The Real Barack Obama is Standing Up

In the final weeks of 2014, President Barack Obama has antagonized most of Washington by going his own way.

U.S. President Barack Obama speaks to members of the news media before a meeting with Defense Secretary Chuck Hagel (R) and other members of the president's cabinet at the White House November 7, 2014 in Washington, DC.

Photo by Chip Somodevilla/Getty Images

After years of battling with Republicans, stroking the egos of Democrats, and trying to keep together the fractious Democratic coalition that elected him twice, President Barack Obama is embracing the idea of YOLO, or in his case, YOPO—you're only president once. 

Liberated from campaign politics, Obama is seeking to cement his legacy as the transformational leader he promised to be eight years ago—and in the process he's angering  lots of people in Washington. Where he once looked to Lyndon B. Johnson, a president known for achieving sweeping change through legislation, he's now far more interested in the legacy of the Roosevelts, two administrations that pioneered the strong use of executive power, those who've spoken with him said.

"He's not worried about the politics anymore," said Douglas Brinkley, part of a group of historians that periodically meets with Obama at the White House. "It's Hillary Clinton or the next Democratic nominee's problem. He's going to go out as true Barack Obama."

In remarks before the Business Roundtable earlier this month, Obama himself noted the change: "You get a little looser in the second term." The president will have a chance to expand on that thought Friday when he holds a year-end news conference that is sure to include questions about his recent decrees on Cuba, immigration, and a climate change deal with China. 

The decision to go his own way has allowed Obama to regain control of a second term hobbled by domestic mismanagement like the bungled roll-out of the healthcare website and foreign crises such as the rise of the Islamic State in Syria and Iraq. He is also resetting the agenda for the 2016 presidential race, elevating such issues as immigration and the Cuba embargo which could give his party an advantage if Republicans offend the Hispanic community while working to dismantle his actions. If the political bank-shot works and a Democrat succeeds him, it will protect a good chunk of the president's final works, much of which will be accomplished through executive actions, orders and memorandums that can either be undone or institutionalized by the next president.

At the same time, his bold actions are galvanizing Republican opposition that could make the contest all that much harder for Hillary Clinton, or any other Democrat who runs to replace him. The president's aggressive moves since the Republican midterm victories has played into one of the primary criticisms of the president: that Obama is a guy who's out for himself and only for himself. "There's no doubt that his is a unilateral president who is exhibiting right now anger and defiance towards the American people," said Texas Republican Senator Ted Cruz. "He is angry at this last election. And he's acting in defiance of that."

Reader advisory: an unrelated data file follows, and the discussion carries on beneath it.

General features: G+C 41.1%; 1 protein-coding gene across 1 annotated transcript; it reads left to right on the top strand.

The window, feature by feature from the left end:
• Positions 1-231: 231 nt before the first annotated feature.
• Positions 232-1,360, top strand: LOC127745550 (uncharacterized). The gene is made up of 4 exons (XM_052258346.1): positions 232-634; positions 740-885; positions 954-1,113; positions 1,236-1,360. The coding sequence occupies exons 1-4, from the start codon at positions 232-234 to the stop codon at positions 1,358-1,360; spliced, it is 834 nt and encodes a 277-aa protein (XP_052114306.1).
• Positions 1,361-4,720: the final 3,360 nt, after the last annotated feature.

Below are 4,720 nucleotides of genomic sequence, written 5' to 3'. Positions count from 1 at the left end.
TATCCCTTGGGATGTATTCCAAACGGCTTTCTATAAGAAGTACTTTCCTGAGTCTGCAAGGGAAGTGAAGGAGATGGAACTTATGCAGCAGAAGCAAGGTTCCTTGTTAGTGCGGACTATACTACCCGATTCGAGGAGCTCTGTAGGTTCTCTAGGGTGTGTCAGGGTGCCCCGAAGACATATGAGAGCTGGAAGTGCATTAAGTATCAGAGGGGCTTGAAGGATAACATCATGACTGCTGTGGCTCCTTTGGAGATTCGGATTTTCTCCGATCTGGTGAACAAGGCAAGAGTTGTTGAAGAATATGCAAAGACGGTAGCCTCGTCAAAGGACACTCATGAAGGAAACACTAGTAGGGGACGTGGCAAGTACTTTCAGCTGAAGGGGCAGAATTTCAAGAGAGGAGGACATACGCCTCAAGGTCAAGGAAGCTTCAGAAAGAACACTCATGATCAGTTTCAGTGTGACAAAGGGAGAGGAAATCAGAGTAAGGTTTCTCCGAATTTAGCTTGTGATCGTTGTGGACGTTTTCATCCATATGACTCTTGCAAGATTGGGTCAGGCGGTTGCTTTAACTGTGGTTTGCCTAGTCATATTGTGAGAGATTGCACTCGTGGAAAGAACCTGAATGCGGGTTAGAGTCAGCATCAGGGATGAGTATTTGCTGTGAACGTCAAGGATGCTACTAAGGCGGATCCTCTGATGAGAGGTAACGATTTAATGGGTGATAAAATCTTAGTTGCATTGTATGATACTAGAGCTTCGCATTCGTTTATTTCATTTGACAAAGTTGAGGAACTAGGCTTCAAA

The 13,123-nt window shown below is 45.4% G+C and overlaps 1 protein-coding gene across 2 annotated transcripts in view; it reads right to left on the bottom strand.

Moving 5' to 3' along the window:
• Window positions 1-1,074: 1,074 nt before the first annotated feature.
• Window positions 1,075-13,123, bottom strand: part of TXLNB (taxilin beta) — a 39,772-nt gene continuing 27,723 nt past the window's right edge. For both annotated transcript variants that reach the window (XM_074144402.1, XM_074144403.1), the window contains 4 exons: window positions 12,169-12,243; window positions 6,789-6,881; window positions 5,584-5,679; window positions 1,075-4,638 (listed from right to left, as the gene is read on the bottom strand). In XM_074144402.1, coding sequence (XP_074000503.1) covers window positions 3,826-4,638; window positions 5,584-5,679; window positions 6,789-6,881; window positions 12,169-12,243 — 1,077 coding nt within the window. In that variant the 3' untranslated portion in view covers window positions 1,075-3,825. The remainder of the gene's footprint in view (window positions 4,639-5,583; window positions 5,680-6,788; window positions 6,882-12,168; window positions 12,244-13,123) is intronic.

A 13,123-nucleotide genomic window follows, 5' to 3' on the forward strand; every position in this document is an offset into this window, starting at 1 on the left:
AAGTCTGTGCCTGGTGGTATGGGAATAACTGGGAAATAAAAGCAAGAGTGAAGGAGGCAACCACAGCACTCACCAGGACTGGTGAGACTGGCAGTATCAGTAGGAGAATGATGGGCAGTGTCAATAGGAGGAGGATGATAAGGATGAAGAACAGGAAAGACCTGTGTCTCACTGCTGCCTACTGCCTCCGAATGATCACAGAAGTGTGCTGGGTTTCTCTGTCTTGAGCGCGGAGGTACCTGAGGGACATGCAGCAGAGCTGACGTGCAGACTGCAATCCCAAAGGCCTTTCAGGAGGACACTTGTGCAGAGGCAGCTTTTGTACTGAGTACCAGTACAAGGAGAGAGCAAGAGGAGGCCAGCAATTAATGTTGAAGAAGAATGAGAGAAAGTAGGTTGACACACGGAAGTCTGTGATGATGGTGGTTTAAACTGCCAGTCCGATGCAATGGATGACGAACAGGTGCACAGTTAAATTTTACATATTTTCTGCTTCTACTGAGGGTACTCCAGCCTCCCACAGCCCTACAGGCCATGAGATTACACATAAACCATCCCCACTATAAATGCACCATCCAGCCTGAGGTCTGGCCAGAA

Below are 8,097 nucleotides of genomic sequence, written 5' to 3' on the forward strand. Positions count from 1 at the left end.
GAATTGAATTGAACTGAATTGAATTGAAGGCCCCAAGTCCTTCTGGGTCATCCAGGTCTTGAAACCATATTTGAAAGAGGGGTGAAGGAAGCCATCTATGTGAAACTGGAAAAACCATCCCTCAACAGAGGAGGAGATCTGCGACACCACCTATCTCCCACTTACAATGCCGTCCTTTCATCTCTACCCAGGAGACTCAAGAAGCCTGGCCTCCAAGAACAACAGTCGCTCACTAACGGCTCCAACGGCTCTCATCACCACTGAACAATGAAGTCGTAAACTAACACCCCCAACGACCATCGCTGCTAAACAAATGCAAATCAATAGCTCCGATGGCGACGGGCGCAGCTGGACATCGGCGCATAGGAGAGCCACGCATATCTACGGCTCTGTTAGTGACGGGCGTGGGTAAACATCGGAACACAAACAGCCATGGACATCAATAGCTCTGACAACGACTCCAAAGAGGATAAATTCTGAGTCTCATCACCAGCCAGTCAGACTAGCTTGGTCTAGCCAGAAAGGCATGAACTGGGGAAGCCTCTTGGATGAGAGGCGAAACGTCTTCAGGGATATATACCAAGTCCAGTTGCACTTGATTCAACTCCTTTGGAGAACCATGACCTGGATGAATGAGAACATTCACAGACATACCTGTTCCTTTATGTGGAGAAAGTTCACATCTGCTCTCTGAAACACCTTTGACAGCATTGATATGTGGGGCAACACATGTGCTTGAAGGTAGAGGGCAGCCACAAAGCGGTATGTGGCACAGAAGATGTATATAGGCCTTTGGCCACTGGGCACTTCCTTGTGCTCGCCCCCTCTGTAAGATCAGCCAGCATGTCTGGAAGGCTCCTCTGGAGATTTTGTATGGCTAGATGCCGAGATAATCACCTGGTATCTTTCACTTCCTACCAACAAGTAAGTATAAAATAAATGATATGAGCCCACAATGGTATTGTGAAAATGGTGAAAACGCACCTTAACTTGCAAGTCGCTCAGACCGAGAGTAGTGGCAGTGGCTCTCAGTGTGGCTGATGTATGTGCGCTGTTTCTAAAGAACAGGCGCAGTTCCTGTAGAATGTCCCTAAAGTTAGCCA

White House aides argue that the reverse is true. The fact that Obama has, as he often puts it, run his last campaign, has freed the president to focus solely on putting the final pieces of his agenda into place, whether that means embracing, flouting, or ignoring Congress altogether. The shift is not all that surprising: over the past few years, Obama's made his frustrations with Congress well known, rarely missing an opportunity to criticize Washington dysfunction. And he's long chafed at the restrictions of his office. "The bear is loose!" he exclaimed in May, when he ditched his motorcade for a brief walk.

Second terms have historically been difficult for presidents, who often see whatever political capital they still have quickly degraded by controversy, be it impeachment for President Bill Clinton or President Ronald Reagan's Iran-Contra scandal over trading arms for hostages. Stymied in domestic politics, second-term presidents tend to turn their focus abroad. "Even the huge achievements of a second term typically pale in comparison to the landmark legislation we often seen in a first term," said Jeffrey Engel, director of the Center for Presidential History at Southern Methodist University in Dallas. "Just compare what Obama's been able to do on environmental regulations and immigration with the size of scope of health care reform."

Acting alone has other built-in weaknesses, including attracting a host of critics. His decision to shield millions of illegal immigrants from deportation infuriated Republicans. Democrats, including House Leader Nancy Pelosi, were disappointed when Obama approved a $1.1 trillion budget bill that included a provision weakening a regulation on Wall Street. And this week's move to restart diplomatic relations with Cuba after more than a half-century of silence outraged hawks on both sides of the aisle. "It stinks," New Jersey Senator Robert Menendez, a Democrat, said of the Cuba deal. 

Obama should understand the frustration. As a U.S. senator from Illinois and then as a candidate for president, he accused President George W. Bush of flouting Congress. "The biggest problems that we're facing right now have to do with George Bush trying to bring more and more power into the executive branch and not go through Congress at all," he said at a town hall in Lancaster, Pennsylvania in 2008. "That’s what I intend to reverse when I'm president." 

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